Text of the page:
Don’t text and drive. You’re 23 times more likely to crash while texting. It takes your eyes off the road on average of five seconds at a time. At 55 mph, that’s like driving the length of a football field—completely blind. It’s like driving after having four beers. Put down your cell phone, your life is more important than any message.
Don’t drink and drive. Drinking and driving do not mix, so just don’t do it! If you enjoy some holiday cheer, please decide on a designated driver ahead of time, call a cab or car service.
Get enough sleep the night before and be fully awake when taking off for your trip. Being drowsy or half asleep when you first start driving, no matter what time of day, can cause you to fall back asleep. The best way to combat this risk is to get to sleep two to three hours before your normal bedtime. If you're leaving earlier than you’re used to getting up, this extra amount of sleep will be vital to ensuring you get a full rest. Also, be sure not to eat carbohydrate heavy meals while driving to ensure your alertness.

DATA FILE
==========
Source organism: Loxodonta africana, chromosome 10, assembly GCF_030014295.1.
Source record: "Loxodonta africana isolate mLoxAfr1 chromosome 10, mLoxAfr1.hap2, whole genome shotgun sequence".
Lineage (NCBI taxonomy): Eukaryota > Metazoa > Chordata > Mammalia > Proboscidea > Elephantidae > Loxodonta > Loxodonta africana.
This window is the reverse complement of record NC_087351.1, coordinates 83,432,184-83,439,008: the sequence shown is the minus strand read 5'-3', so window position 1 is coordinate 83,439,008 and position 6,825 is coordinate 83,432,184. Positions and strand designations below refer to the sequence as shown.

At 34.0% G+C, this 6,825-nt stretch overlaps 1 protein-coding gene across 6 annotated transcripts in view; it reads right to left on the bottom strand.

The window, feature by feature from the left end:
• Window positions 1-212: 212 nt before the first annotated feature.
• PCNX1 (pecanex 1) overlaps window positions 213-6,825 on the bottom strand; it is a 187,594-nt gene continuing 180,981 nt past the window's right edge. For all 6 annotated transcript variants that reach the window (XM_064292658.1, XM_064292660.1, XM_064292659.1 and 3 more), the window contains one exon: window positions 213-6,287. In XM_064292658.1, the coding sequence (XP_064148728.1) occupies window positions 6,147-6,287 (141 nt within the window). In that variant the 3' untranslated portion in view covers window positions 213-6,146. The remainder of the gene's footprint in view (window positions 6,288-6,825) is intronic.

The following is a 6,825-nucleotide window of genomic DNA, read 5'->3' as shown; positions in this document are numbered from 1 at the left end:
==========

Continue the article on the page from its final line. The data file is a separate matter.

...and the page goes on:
Keep your mind active. Playing the radio on stations with music you enjoy, talking to people in the car, or taking in the scenery as long as it is safe to do so are all things you can do to stay alert. If your mind has just enough stimulation, it will stay engaged in the task of driving and watching out for dangerous situations, but over stimulation can cause you to lose focus on things, and that could lead to an accident.
Always wear your safety belt, and have proper car seats for the children in your car.
Check the weather forecast before leaving and during your trip to ensure safe driving conditions lay ahead if you have a long distance to go.